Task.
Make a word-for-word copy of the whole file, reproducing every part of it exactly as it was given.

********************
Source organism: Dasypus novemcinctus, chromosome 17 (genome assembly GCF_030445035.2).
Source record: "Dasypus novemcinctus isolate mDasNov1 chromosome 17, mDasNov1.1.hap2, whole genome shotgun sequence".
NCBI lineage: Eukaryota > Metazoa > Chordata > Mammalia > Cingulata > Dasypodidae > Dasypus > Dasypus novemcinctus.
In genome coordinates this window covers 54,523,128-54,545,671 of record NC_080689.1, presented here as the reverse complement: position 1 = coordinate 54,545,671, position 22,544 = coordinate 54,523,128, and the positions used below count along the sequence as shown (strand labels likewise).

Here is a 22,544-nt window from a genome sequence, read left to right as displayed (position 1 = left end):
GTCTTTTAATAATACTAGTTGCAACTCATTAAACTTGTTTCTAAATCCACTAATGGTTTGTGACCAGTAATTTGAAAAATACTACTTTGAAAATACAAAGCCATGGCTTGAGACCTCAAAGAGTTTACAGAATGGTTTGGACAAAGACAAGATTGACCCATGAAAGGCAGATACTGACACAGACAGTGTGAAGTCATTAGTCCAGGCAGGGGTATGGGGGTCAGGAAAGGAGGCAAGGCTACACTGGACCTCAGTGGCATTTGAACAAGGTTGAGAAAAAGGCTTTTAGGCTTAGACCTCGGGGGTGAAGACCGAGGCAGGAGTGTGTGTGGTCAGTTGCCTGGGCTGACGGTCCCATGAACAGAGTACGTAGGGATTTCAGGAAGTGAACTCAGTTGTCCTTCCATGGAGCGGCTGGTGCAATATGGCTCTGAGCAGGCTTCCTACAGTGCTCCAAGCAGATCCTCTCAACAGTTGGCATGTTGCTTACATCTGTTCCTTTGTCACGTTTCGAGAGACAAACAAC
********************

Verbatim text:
Source organism: Dasypus novemcinctus, chromosome 17 (genome assembly GCF_030445035.2).
Source record: "Dasypus novemcinctus isolate mDasNov1 chromosome 17, mDasNov1.1.hap2, whole genome shotgun sequence".
NCBI lineage: Eukaryota > Metazoa > Chordata > Mammalia > Cingulata > Dasypodidae > Dasypus > Dasypus novemcinctus.
In genome coordinates this window covers 54,523,128-54,545,671 of record NC_080689.1, presented here as the reverse complement: position 1 = coordinate 54,545,671, position 22,544 = coordinate 54,523,128, and the positions used below count along the sequence as shown (strand labels likewise).

Here is a 22,544-nt window from a genome sequence, read left to right as displayed (position 1 = left end):
GTCTTTTAATAATACTAGTTGCAACTCATTAAACTTGTTTCTAAATCCACTAATGGTTTGTGACCAGTAATTTGAAAAATACTACTTTGAAAATACAAAGCCATGGCTTGAGACCTCAAAGAGTTTACAGAATGGTTTGGACAAAGACAAGATTGACCCATGAAAGGCAGATACTGACACAGACAGTGTGAAGTCATTAGTCCAGGCAGGGGTATGGGGGTCAGGAAAGGAGGCAAGGCTACACTGGACCTCAGTGGCATTTGAACAAGGTTGAGAAAAAGGCTTTTAGGCTTAGACCTCGGGGGTGAAGACCGAGGCAGGAGTGTGTGTGGTCAGTTGCCTGGGCTGACGGTCCCATGAACAGAGTACGTAGGGATTTCAGGAAGTGAACTCAGTTGTCCTTCCATGGAGCGGCTGGTGCAATATGGCTCTGAGCAGGCTTCCTACAGTGCTCCAAGCAGATCCTCTCAACAGTTGGCATGTTGCTTACATCTGTTCCTTTGTCACGTTTCGAGAGACAAACAAC